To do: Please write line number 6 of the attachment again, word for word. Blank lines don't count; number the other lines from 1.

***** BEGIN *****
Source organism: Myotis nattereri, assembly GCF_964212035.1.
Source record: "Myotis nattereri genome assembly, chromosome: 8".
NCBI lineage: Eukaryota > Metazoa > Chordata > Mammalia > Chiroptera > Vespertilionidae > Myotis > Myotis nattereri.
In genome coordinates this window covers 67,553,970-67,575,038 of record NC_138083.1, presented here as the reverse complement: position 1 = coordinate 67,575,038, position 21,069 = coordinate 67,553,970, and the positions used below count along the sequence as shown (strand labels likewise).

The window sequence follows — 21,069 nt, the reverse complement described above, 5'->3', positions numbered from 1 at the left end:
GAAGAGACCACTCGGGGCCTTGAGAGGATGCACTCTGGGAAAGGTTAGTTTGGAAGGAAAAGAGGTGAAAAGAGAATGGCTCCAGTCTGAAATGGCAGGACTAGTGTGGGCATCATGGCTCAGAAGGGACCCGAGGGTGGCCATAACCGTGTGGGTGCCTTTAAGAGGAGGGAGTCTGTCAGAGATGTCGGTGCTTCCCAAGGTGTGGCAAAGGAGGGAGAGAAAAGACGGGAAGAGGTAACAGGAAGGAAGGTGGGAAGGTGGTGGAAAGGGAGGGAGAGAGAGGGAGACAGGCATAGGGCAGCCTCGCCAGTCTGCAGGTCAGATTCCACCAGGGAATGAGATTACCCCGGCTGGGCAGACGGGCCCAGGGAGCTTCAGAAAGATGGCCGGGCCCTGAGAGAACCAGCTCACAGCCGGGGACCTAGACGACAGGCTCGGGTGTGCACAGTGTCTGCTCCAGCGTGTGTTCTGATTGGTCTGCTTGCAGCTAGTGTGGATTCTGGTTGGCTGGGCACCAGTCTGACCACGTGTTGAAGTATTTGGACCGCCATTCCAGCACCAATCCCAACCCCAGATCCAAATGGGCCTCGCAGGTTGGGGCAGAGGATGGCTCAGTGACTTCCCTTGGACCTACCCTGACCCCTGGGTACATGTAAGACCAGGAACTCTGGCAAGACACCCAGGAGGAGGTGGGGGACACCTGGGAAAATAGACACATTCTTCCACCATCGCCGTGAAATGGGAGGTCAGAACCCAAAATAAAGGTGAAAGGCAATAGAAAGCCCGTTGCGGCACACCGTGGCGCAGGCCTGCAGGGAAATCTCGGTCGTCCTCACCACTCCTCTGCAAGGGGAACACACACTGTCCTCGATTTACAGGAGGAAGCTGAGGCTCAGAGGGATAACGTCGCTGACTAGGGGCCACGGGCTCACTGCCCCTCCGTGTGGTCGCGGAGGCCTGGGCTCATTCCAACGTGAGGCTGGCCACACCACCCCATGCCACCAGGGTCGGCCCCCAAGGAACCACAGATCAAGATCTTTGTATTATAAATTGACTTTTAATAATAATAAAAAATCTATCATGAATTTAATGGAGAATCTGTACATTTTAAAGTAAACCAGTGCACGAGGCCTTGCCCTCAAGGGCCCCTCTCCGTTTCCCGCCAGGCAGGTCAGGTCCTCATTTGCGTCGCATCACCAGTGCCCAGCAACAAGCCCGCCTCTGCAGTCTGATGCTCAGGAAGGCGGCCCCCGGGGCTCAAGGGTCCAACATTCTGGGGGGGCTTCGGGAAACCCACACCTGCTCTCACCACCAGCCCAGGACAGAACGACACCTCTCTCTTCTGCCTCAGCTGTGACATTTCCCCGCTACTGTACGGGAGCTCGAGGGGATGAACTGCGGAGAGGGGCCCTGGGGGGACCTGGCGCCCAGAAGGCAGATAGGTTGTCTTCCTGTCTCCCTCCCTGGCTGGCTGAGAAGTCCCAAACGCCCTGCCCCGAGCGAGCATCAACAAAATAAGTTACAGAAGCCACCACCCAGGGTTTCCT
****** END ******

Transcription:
GAAGAGACCACTCGGGGCCTTGAGAGGATGCACTCTGGGAAAGGTTAGTTTGGAAGGAAAAGAGGTGAAAAGAGAATGGCTCCAGTCTGAAATGGCAGGACTAGTGTGGGCATCATGGCTCAGAAGGGACCCGAGGGTGGCCATAACCGTGTGGGTGCCTTTAAGAGGAGGGAGTCTGTCAGAGATGTCGGTGCTTCCCAAGGTGTGGCAAAGGAGGGAGAGAAAAGACGGGAAGAGGTAACAGGAAGGAAGGTGGGAAGGTGGTGGAAAGGGAGGGAGAGAGAGGGAGACAGGCATAGGGCAGCCTCGCCAGTCTGCAGGTCAGATTCCACCAGGGAATGAGATTACCCCGGCTGGGCAGACGGGCCCAGGGAGCTTCAGAAAGATGGCCGGGCCCTGAGAGAACCAGCTCACAGCCGGGGACCTAGACGACAGGCTCGGGTGTGCACAGTGTCTGCTCCAGCGTGTGTTCTGATTGGTCTGCTTGCAGCTAGTGTGGATTCTGGTTGGCTGGGCACCAGTCTGACCACGTGTTGAAGTATTTGGACCGCCATTCCAGCACCAATCCCAACCCCAGATCCAAATGGGCCTCGCAGGTTGGGGCAGAGGATGGCTCAGTGACTTCCCTTGGACCTACCCTGACCCCTGGGTACATGTAAGACCAGGAACTCTGGCAAGACACCCAGGAGGAGGTGGGGGACACCTGGGAAAATAGACACATTCTTCCACCATCGCCGTGAAATGGGAGGTCAGAACCCAAAATAAAGGTGAAAGGCAATAGAAAGCCCGTTGCGGCACACCGTGGCGCAGGCCTGCAGGGAAATCTCGGTCGTCCTCACCACTCCTCTGCAAGGGGAACACACACTGTCCTCGATTTACAGGAGGAAGCTGAGGCTCAGAGGGATAACGTCGCTGACTAGGGGCCACGGGCTCACTGCCCCTCCGTGTGGTCGCGGAGGCCTGGGCTCATTCCAACGTGAGGCTGGCCACACCACCCCATGCCACCAGGGTCGGCCCCCAAGGAACCACAGATCAAGATCTTTGTATTATAAATTGACTTTTAATAATAATAAAAAATCTATCATGAATTTAATGGAGAATCTGTACATTTTAAAGTAAACCAGTGCACGAGGCCTTGCCCTCAAGGGCCCCTCTCCGTTTCCCGCCAGGCAGGTCAGGTCCTCATTTGCGTCGCATCACCAGTGCCCAGCAACAAGCCCGCCTCTGCAGTCTGATGCTCAGGAAGGCGGCCCCCGGGGCTCAAGGGTCCAACATTCTGGGGGGGCTTCGGGAAACCCACACCTGCTCTCACCACCAGCCCAGGACAGAACGACACCTCTCTCTTCTGCCTCAGCTGTGACATTTCCCCGCTACTGTACGGGAGCTCGAGGGGATGAACTGCGGAGAGGGGCCCTGGGGGGACCTGGCGCCCAGAAGGCAGATAGGTTGTCTTCCTGTCTCCCTCCCTGGCTGGCTGAGAAGTCCCAAACGCCCTGCCCCGAGCGAGCATCAACAAAATAAGTTACAGAAGCCACCACCCAGGGTTTCCT